The Minnesota Supreme Court has cleared the way for Minneapolis to use a new system called Instant Runoff Voting for its city elections this fall.
A group called the Minnesota Voters Alliance had challenged the system as unconstitutional, but the state Supreme Court ruled that the group's challenge lacks merit.
Instant Runoff Voting allows voters to rank the candidates for a given office in order of preference -- first choice, second choice, third choice.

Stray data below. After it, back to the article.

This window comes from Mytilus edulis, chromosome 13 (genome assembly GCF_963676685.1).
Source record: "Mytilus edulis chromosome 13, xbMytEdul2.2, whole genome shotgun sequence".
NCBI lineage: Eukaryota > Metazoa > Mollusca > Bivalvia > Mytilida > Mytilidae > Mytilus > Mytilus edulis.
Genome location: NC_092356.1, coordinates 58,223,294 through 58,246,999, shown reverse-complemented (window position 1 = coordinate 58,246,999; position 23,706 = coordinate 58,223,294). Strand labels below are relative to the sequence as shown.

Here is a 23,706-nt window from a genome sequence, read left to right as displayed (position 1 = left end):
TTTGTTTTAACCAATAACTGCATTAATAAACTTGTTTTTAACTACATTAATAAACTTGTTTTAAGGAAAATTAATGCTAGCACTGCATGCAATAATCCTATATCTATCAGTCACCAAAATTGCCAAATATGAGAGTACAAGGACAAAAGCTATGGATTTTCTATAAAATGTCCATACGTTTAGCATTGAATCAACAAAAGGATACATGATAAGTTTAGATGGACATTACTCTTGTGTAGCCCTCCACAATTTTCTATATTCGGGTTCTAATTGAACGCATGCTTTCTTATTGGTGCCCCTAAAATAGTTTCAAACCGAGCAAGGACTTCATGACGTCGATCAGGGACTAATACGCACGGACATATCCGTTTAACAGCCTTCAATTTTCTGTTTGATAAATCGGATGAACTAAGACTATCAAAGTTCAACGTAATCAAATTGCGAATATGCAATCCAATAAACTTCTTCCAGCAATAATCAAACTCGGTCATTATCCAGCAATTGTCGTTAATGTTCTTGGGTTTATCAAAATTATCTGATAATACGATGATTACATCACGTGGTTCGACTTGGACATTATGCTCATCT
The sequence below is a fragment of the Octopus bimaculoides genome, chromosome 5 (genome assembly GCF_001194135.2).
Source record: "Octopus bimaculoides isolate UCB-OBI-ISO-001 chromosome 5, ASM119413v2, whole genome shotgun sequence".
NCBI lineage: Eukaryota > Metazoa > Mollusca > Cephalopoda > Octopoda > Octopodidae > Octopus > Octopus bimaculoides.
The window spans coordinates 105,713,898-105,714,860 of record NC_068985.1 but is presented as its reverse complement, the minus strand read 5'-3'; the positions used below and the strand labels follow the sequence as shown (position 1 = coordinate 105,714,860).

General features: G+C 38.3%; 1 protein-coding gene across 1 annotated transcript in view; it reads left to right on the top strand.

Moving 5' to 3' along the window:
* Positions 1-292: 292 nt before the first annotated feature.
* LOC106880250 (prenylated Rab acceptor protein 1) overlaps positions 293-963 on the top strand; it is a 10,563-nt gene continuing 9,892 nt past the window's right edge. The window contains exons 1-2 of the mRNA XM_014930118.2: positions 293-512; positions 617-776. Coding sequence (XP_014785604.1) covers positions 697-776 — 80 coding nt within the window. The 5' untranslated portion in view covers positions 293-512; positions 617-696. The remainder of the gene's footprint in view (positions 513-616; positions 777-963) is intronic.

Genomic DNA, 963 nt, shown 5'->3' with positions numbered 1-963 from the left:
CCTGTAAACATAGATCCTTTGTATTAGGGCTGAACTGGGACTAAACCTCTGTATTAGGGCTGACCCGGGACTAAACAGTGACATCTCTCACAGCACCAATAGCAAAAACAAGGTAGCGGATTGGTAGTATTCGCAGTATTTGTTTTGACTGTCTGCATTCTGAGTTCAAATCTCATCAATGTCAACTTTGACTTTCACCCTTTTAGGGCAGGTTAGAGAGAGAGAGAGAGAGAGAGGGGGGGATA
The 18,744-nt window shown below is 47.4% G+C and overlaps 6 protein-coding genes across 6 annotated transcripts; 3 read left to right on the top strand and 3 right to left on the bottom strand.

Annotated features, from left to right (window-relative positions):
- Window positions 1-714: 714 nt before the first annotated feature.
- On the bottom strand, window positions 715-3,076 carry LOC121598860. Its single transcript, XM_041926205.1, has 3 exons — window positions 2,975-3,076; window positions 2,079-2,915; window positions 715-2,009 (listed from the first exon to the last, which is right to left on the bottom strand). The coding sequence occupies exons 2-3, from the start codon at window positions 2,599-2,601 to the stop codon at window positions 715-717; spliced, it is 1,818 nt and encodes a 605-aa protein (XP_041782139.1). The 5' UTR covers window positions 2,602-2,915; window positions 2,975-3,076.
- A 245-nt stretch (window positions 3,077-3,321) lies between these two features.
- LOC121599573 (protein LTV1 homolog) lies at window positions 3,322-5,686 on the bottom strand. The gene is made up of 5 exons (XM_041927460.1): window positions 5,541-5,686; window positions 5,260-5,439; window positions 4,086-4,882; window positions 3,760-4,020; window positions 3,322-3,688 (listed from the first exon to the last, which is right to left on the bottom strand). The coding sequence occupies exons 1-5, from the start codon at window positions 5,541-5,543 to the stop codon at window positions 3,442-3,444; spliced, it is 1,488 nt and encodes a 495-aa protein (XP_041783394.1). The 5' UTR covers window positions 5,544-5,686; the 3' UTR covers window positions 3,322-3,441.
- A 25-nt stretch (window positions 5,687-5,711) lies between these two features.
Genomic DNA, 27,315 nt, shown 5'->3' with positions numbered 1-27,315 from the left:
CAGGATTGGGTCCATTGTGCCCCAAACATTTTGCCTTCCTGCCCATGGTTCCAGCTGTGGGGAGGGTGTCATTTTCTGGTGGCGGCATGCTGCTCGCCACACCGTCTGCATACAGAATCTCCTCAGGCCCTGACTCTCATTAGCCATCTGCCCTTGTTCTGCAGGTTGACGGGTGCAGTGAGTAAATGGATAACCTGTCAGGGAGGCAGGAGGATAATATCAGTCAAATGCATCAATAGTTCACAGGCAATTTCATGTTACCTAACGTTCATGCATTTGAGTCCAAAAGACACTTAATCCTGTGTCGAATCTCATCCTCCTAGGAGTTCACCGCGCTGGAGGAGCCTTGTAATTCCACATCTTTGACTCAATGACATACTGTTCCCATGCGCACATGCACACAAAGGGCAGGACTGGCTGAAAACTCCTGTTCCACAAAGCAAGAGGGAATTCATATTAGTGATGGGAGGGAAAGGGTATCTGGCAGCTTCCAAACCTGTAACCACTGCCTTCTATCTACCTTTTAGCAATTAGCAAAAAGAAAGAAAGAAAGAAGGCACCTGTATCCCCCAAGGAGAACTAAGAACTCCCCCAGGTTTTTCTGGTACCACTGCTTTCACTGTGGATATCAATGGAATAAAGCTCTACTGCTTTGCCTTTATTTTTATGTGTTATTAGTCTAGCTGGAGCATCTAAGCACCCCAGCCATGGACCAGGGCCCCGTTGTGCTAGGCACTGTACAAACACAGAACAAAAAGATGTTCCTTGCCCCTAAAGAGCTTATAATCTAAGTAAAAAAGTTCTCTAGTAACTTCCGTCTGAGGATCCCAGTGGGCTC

In its opinion released today, the court said the system does not violate the constitutional principal of one-person, one-vote.
Minneapolis voters approved instant runoff voting by an overwhelming margin in 2006. It will affect only municipal offices such as mayor, city council and park board.
In 1915, the Minnesota Supreme Court struck down another alternative voting system used in Duluth, but the court ruled today that the Minneapolis system does not present the same constitutional problems.